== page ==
6.  I’d love to know at what time of day they questioned these people for this report.  Was it 9am on Monday morning say or 5pm on Thursday evening?  In the flurry of the start of a new school week, most working mothers ask themselves at least once “Why do I do this?  I’d like to give it all up and be there when my kids get home from school and bake almond cake and have clean skirting boards for once” but come Thursday evening with a good working week achieved and the weekend in sight and some money to spend on your kids you know exactly why you do it.  And you’re glad you do it.   

7.  Here is the thing: What women want is complicated.  It varies from woman to woman.  What each individual woman wants also varies from day to day.  Hell it varies from hour to hour.   In the space of a single day we want to be mothers, workers, friends, daughters and wives.  We want to be fun and cuddly and supportive for our kids, then kick arse business people at work, then soft and cuddly again at tea time and then have a grown up conversation with our other halves at night and get the odd bit of night time action.   

8.  What women want, what men want too, is the freedom of choice and not to be judged for those choices.  If you want to stay at home with the kids and can afford to that’s what you should do.  If  you want or need to work full time you should not be made to feel guilty about that choice.  In my experience part time workers are very committed and productive and employers should embrace and support part time working.   What we want is to decide for ourselves what we want.  One size does not fit all.

Zigazig  ah

Your socks is on fire..

October 5, 2009

I’m a little embarrased to admit just how much my household is in the grip of  X factor passion.  Yes I know it’s all heavily staged, yes it’s terribly repetitive (that’s why we Sky Plus it and fast forward through quite a lot of it) and yes John and Edward are deeply annoying but the thing is it’s such good telly.    I know it’s good telly because when I got into work at Superwoman towers this morning everyone was talking about it.  (There was also a conversation going on about Strictly but it was strictly a sub-conversation; not the main event like X factor.)    I was genuinely looking forward to the results show on Sunday and when Lucie and Lloyd got through there was widespread punching of the air from my family sofa.    Oh and Jamie Afro has got my 4 year old prancing round the house singing “Oh o oh, your socks is on fire”.  Am hoping no one bothers to put her right on the lyrics.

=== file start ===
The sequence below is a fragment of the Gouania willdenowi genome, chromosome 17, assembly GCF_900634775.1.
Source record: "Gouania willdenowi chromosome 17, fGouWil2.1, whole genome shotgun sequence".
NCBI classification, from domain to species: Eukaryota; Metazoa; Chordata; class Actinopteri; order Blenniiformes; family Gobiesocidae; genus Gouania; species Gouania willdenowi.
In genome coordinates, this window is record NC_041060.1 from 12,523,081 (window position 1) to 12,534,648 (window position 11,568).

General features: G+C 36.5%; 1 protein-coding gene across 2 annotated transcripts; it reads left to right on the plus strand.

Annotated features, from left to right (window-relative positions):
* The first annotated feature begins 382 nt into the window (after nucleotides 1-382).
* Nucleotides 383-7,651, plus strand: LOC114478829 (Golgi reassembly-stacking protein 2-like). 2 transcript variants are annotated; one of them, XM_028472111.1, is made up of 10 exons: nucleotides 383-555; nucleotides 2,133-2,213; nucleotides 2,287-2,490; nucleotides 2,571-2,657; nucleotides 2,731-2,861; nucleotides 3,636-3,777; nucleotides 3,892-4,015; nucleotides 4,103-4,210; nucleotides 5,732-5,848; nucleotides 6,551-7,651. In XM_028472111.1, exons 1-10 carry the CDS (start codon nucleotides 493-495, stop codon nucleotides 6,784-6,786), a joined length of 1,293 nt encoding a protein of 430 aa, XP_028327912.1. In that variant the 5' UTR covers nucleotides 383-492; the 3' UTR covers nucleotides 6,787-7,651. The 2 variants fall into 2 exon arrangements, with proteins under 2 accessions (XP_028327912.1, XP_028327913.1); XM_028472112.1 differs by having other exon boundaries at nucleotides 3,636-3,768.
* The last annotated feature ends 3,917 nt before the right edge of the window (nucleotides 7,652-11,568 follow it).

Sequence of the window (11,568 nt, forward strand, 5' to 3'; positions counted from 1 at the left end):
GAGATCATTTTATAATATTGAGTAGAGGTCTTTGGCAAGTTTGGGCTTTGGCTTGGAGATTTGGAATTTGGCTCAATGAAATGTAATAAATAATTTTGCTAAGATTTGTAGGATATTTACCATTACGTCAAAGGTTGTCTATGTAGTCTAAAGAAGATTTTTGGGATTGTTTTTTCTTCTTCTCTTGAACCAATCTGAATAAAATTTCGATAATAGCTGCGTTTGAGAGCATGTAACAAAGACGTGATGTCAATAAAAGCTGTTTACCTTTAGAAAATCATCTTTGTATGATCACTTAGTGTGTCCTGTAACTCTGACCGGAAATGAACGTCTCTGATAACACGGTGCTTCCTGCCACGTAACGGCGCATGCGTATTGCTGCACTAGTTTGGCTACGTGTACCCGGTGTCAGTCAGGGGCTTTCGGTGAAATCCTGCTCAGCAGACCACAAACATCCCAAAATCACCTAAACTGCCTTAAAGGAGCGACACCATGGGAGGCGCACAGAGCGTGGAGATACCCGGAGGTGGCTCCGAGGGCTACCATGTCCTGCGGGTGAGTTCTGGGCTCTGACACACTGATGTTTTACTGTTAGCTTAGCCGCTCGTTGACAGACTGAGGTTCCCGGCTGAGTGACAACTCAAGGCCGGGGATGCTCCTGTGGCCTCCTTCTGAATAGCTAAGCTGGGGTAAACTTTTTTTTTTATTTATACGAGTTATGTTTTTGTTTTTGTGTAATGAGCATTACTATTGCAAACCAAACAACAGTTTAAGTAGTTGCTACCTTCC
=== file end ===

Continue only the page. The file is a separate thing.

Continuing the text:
I know it’s sad that a telly programme should be one of the highlights of my weekend.  It’s all relative.  Immediately prior to the results show I was at a 4th birthday party.  30  kids, bouncy castle, full decibel disco music.  150 minutes of sheer hell after which you’re going to get thirsty but not for Lucozade.  I was harbouring a small glimmer of hope on the drive there that it was the kind of party where you get to dump your kid and come back after a mad dash round the supermarket but no such luck.  One parent per child, each standing dutifully behind our respective child’s chair while they ate one pink wafer each and a handful of chipsticks before running off to play with their mates, leaving the birthday parents in possession of half a tonne of limp egg sandwiches. 

There is a point to this story Superwomen.  Bear with me.   This party was a fancy dress party.  The boys were dressed in a variety of outfits – Buzz Lightyear, an assortment of Super heroes, a pirate, a cowboy.  For the girls however, there were 17 princess/fairies, 2 cheerleaders, 2 nurses and one sole doctor giving the girls something to aspire to.  There were also 33 adults in attendance , 28 of which were women.  Of the 5 men,  4 of those were related to the birthday girl leaving just one man who had actually accompanied their child to the birthday party of a friend.    Now here’s the thing, my husband had offered to take my daughter to the party but I said I would do it because it would mostly be mums attending and therefore it would be easier for me than for him.    Which it was but that’s not the point.   Ladies – it dawned on me during pass the parcel that we inflict this stereotypical chore on ourselves, constantly perpetuating the current state of affairs that it’s easier for us women to take our kids to parties because it’ll be us women who’ll be there in droves thus making it a self fulfilling prophecy that it’ll mostly be women there.     So here’s the lesson of the day:  there’s no point making your daughter dress up like an architect or a judge – that’s boring when you are four and fairies are so much more fun BUT let’s at least make our other halves go to kids’ parties more often so that it’s no longer the case that its Mums who watch over the bouncy castle in the company of other Mums.

All together now – Oh o oh – your socks is on fire……